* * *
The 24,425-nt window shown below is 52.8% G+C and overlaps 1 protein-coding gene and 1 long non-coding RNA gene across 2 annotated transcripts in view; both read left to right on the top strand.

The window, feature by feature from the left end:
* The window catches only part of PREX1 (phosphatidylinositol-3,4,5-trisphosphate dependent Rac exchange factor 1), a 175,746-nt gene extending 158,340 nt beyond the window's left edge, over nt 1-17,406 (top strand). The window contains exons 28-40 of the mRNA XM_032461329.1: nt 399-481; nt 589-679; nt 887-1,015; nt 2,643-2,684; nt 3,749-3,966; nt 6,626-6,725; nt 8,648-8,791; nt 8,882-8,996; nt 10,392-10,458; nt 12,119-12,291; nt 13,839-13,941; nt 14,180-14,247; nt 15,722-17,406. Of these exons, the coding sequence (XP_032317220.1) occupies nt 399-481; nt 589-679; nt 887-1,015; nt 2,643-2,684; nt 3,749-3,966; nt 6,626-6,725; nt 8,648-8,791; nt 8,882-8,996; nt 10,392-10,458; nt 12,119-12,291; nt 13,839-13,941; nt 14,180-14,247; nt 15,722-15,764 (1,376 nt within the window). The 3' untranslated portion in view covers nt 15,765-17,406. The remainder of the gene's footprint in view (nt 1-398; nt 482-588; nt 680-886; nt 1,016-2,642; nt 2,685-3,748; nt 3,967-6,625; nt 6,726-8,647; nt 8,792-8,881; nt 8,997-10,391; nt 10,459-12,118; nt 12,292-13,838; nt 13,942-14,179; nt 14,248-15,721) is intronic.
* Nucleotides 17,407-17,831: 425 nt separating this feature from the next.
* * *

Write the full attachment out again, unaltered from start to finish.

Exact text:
The 24,425-nt window shown below is 52.8% G+C and overlaps 1 protein-coding gene and 1 long non-coding RNA gene across 2 annotated transcripts in view; both read left to right on the top strand.

The window, feature by feature from the left end:
* The window catches only part of PREX1 (phosphatidylinositol-3,4,5-trisphosphate dependent Rac exchange factor 1), a 175,746-nt gene extending 158,340 nt beyond the window's left edge, over nt 1-17,406 (top strand). The window contains exons 28-40 of the mRNA XM_032461329.1: nt 399-481; nt 589-679; nt 887-1,015; nt 2,643-2,684; nt 3,749-3,966; nt 6,626-6,725; nt 8,648-8,791; nt 8,882-8,996; nt 10,392-10,458; nt 12,119-12,291; nt 13,839-13,941; nt 14,180-14,247; nt 15,722-17,406. Of these exons, the coding sequence (XP_032317220.1) occupies nt 399-481; nt 589-679; nt 887-1,015; nt 2,643-2,684; nt 3,749-3,966; nt 6,626-6,725; nt 8,648-8,791; nt 8,882-8,996; nt 10,392-10,458; nt 12,119-12,291; nt 13,839-13,941; nt 14,180-14,247; nt 15,722-15,764 (1,376 nt within the window). The 3' untranslated portion in view covers nt 15,765-17,406. The remainder of the gene's footprint in view (nt 1-398; nt 482-588; nt 680-886; nt 1,016-2,642; nt 2,685-3,748; nt 3,967-6,625; nt 6,726-8,647; nt 8,792-8,881; nt 8,997-10,391; nt 10,459-12,118; nt 12,292-13,838; nt 13,942-14,179; nt 14,248-15,721) is intronic.
* Nucleotides 17,407-17,831: 425 nt separating this feature from the next.